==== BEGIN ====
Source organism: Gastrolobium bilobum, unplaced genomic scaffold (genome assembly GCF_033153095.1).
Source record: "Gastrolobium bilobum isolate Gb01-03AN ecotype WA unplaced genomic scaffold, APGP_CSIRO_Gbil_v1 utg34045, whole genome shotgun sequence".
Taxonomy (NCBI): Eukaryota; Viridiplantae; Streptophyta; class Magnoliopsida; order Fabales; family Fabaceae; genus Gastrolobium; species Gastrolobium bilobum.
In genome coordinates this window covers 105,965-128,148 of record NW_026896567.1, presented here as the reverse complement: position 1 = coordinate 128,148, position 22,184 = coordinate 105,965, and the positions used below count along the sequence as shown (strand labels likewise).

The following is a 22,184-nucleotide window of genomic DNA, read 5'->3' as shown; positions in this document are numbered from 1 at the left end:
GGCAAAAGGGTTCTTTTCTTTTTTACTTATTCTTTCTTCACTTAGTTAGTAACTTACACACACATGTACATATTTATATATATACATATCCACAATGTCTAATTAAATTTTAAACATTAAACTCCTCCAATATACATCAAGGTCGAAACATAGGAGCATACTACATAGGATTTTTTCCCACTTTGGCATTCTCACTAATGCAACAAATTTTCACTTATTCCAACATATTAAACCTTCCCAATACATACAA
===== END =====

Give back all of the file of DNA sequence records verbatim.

Source organism: Gastrolobium bilobum, unplaced genomic scaffold (genome assembly GCF_033153095.1).
Source record: "Gastrolobium bilobum isolate Gb01-03AN ecotype WA unplaced genomic scaffold, APGP_CSIRO_Gbil_v1 utg34045, whole genome shotgun sequence".
Taxonomy (NCBI): Eukaryota; Viridiplantae; Streptophyta; class Magnoliopsida; order Fabales; family Fabaceae; genus Gastrolobium; species Gastrolobium bilobum.
In genome coordinates this window covers 105,965-128,148 of record NW_026896567.1, presented here as the reverse complement: position 1 = coordinate 128,148, position 22,184 = coordinate 105,965, and the positions used below count along the sequence as shown (strand labels likewise).

The following is a 22,184-nucleotide window of genomic DNA, read 5'->3' as shown; positions in this document are numbered from 1 at the left end:
GGCAAAAGGGTTCTTTTCTTTTTTACTTATTCTTTCTTCACTTAGTTAGTAACTTACACACACATGTACATATTTATATATATACATATCCACAATGTCTAATTAAATTTTAAACATTAAACTCCTCCAATATACATCAAGGTCGAAACATAGGAGCATACTACATAGGATTTTTTCCCACTTTGGCATTCTCACTAATGCAACAAATTTTCACTTATTCCAACATATTAAACCTTCCCAATACATACAA